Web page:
try

        {

            $commandName = $CommandAst.GetCommandName()

            # Checks command name, if the command name matches Write-Host or

            # user-defined aliases, this rule is triggered.

 

            if ($null -ne $commandName)

            {

                $alias = (Get-Alias -Definition “Write-Host” -ErrorAction SilentlyContinue).Name

 

                if (($commandName -eq “Write-Host”) -or

                    ($alias -eq $commandName))

                {

                    [PSCustomObject]@{Message  = “Avoid Using Write-Host”;

                                      Extent   = $CommandAst.Extent;

                                      RuleName = $PSCmdlet.MyInvocation.InvocationName;

                                      Severity = “Warning”}                   

                }

            }

        }

        catch

        {

            $PSCmdlet.ThrowTerminatingError($PSItem)

        }

    }

}

 

  

 

Example 2 – Rule for Try-Catch-Finally for handling terminating errors:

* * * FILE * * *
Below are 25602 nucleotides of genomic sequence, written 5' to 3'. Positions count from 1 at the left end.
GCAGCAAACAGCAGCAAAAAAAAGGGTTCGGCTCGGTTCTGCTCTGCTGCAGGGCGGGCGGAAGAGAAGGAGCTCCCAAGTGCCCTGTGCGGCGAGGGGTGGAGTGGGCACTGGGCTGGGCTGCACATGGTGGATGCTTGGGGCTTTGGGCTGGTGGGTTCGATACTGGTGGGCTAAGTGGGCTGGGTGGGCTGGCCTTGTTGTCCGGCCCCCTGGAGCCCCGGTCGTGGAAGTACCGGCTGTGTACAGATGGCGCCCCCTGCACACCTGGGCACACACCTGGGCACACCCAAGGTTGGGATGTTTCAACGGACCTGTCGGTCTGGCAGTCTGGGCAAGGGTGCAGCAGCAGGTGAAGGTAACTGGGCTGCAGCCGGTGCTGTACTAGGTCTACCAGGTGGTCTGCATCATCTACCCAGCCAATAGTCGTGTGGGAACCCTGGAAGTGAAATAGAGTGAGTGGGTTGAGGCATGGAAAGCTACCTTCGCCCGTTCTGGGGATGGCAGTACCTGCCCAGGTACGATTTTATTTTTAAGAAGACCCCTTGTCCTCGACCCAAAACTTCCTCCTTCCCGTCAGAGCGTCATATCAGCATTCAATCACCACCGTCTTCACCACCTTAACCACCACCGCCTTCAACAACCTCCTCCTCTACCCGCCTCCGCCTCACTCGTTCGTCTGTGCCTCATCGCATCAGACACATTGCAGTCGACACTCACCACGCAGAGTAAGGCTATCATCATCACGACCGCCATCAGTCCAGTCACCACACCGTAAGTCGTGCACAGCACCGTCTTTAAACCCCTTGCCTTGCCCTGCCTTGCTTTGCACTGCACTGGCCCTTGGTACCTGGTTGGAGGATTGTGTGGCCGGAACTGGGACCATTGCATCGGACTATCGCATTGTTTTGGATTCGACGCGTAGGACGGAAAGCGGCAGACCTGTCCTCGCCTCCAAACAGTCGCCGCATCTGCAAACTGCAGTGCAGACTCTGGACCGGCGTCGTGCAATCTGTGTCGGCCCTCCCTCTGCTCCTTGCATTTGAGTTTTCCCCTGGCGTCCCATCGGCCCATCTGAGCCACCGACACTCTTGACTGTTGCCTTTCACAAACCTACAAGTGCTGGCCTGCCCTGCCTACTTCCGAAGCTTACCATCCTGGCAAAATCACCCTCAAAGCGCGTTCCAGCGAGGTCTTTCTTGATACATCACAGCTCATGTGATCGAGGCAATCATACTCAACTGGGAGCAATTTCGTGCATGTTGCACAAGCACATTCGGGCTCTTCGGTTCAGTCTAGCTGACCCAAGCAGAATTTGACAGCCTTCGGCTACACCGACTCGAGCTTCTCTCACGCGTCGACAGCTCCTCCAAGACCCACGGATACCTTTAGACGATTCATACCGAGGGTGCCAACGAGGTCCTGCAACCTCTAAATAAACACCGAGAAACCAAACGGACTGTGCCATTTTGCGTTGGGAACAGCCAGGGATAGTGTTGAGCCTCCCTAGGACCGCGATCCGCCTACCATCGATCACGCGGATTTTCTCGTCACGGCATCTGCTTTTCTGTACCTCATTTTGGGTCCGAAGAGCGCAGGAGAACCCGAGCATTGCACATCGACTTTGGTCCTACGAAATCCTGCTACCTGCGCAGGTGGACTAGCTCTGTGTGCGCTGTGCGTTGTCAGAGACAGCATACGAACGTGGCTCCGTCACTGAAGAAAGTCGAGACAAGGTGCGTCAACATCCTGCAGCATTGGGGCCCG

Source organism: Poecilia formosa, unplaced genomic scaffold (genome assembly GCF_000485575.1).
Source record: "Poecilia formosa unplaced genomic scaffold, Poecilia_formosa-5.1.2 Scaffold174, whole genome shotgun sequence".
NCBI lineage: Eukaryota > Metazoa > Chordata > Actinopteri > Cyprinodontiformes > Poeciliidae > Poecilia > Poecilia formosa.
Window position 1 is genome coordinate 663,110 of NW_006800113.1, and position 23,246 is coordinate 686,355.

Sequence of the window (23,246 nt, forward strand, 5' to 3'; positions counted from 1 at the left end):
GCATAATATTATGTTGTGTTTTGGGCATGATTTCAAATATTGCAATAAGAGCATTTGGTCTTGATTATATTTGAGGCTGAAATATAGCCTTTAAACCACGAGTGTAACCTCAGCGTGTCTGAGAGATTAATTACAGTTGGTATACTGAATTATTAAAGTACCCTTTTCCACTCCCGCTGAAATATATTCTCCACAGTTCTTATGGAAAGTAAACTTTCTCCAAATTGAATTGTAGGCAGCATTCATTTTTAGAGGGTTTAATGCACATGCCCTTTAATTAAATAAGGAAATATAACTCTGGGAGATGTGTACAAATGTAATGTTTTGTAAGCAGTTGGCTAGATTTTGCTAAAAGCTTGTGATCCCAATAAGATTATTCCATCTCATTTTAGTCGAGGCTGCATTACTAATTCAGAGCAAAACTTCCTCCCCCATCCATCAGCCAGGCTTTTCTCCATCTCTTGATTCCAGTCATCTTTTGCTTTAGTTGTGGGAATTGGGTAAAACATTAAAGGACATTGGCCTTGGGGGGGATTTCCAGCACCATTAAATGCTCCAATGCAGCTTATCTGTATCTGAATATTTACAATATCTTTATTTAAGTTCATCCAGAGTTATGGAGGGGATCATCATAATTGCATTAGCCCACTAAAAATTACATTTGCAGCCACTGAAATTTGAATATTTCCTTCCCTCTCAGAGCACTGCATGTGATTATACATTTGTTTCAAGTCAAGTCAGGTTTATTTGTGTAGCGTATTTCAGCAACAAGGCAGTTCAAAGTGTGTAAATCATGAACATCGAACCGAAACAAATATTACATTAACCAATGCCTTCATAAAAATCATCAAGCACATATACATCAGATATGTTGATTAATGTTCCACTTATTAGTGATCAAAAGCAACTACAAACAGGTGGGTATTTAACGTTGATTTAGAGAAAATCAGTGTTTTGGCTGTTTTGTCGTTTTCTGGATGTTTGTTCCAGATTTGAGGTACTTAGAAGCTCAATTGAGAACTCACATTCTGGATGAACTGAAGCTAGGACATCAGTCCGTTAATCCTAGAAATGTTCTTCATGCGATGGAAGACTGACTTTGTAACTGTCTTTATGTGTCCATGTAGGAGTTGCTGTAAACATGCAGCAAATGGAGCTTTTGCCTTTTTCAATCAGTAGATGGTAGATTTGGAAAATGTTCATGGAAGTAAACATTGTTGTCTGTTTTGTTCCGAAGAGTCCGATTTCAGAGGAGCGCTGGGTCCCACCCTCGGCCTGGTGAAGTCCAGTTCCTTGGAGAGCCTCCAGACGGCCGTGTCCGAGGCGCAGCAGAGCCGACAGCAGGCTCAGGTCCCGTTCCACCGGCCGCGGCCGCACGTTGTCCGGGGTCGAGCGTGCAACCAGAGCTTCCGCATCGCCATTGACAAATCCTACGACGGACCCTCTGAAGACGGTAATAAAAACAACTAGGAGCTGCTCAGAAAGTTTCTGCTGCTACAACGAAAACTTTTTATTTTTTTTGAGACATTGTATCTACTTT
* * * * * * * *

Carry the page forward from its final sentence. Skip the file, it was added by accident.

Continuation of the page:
<#

.SYNOPSIS

    Considers to use try-catch-finally statements instead of using $?.

.DESCRIPTION

    When you need to examine the error that occurred, try to avoid using $?. It actually doesn’t mean an error did or did not occur; it’s reporting whether or not the last-run command considered itself to have completed successfully.

    You get no details on what happened. To fix a violation of this rule, please consider to use try-catch-finally statements.

.EXAMPLE

    Test-QuestionVariable -ScriptBlockAst $ScriptBlockAst

.INPUTS

    [System.Management.Automation.Language.ScriptBlockAst]